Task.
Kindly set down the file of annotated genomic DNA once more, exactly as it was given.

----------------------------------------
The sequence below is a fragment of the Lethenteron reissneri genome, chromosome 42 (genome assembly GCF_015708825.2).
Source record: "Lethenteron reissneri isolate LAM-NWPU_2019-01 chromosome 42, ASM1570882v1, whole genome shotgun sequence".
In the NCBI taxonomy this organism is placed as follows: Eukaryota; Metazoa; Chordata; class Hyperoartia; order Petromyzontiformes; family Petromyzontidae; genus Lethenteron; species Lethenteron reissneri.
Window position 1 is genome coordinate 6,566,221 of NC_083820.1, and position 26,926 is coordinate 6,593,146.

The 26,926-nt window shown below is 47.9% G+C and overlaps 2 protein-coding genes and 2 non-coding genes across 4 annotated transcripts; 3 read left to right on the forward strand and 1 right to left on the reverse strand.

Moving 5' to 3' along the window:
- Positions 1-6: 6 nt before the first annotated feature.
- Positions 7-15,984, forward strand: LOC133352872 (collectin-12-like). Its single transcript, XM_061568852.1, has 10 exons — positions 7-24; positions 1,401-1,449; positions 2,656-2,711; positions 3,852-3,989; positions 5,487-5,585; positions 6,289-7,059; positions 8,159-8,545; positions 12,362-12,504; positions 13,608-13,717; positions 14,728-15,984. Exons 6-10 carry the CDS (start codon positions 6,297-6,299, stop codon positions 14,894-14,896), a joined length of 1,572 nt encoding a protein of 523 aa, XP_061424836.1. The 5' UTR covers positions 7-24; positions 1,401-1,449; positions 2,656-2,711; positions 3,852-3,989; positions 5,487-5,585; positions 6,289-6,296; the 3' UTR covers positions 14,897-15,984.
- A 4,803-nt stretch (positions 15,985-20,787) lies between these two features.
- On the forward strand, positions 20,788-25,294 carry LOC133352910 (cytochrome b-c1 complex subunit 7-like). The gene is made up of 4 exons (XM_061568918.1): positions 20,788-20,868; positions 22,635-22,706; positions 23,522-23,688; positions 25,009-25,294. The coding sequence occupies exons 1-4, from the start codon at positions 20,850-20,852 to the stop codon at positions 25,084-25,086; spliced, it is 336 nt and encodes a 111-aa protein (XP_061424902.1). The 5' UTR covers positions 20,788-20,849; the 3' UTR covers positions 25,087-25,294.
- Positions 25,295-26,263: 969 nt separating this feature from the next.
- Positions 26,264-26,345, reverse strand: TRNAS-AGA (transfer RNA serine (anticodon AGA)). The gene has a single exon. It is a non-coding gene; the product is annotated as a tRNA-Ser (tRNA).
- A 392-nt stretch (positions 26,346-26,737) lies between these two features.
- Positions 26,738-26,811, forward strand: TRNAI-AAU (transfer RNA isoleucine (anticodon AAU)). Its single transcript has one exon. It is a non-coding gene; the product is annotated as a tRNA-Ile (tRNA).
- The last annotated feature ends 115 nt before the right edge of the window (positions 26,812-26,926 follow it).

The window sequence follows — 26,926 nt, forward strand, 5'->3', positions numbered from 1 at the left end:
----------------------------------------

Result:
The sequence below is a fragment of the Lethenteron reissneri genome, chromosome 42 (genome assembly GCF_015708825.2).
Source record: "Lethenteron reissneri isolate LAM-NWPU_2019-01 chromosome 42, ASM1570882v1, whole genome shotgun sequence".
In the NCBI taxonomy this organism is placed as follows: Eukaryota; Metazoa; Chordata; class Hyperoartia; order Petromyzontiformes; family Petromyzontidae; genus Lethenteron; species Lethenteron reissneri.
Window position 1 is genome coordinate 6,566,221 of NC_083820.1, and position 26,926 is coordinate 6,593,146.

The 26,926-nt window shown below is 47.9% G+C and overlaps 2 protein-coding genes and 2 non-coding genes across 4 annotated transcripts; 3 read left to right on the forward strand and 1 right to left on the reverse strand.

Moving 5' to 3' along the window:
- Positions 1-6: 6 nt before the first annotated feature.
- Positions 7-15,984, forward strand: LOC133352872 (collectin-12-like). Its single transcript, XM_061568852.1, has 10 exons — positions 7-24; positions 1,401-1,449; positions 2,656-2,711; positions 3,852-3,989; positions 5,487-5,585; positions 6,289-7,059; positions 8,159-8,545; positions 12,362-12,504; positions 13,608-13,717; positions 14,728-15,984. Exons 6-10 carry the CDS (start codon positions 6,297-6,299, stop codon positions 14,894-14,896), a joined length of 1,572 nt encoding a protein of 523 aa, XP_061424836.1. The 5' UTR covers positions 7-24; positions 1,401-1,449; positions 2,656-2,711; positions 3,852-3,989; positions 5,487-5,585; positions 6,289-6,296; the 3' UTR covers positions 14,897-15,984.
- A 4,803-nt stretch (positions 15,985-20,787) lies between these two features.
- On the forward strand, positions 20,788-25,294 carry LOC133352910 (cytochrome b-c1 complex subunit 7-like). The gene is made up of 4 exons (XM_061568918.1): positions 20,788-20,868; positions 22,635-22,706; positions 23,522-23,688; positions 25,009-25,294. The coding sequence occupies exons 1-4, from the start codon at positions 20,850-20,852 to the stop codon at positions 25,084-25,086; spliced, it is 336 nt and encodes a 111-aa protein (XP_061424902.1). The 5' UTR covers positions 20,788-20,849; the 3' UTR covers positions 25,087-25,294.
- Positions 25,295-26,263: 969 nt separating this feature from the next.
- Positions 26,264-26,345, reverse strand: TRNAS-AGA (transfer RNA serine (anticodon AGA)). The gene has a single exon. It is a non-coding gene; the product is annotated as a tRNA-Ser (tRNA).
- A 392-nt stretch (positions 26,346-26,737) lies between these two features.
- Positions 26,738-26,811, forward strand: TRNAI-AAU (transfer RNA isoleucine (anticodon AAU)). Its single transcript has one exon. It is a non-coding gene; the product is annotated as a tRNA-Ile (tRNA).
- The last annotated feature ends 115 nt before the right edge of the window (positions 26,812-26,926 follow it).

The window sequence follows — 26,926 nt, forward strand, 5'->3', positions numbered from 1 at the left end: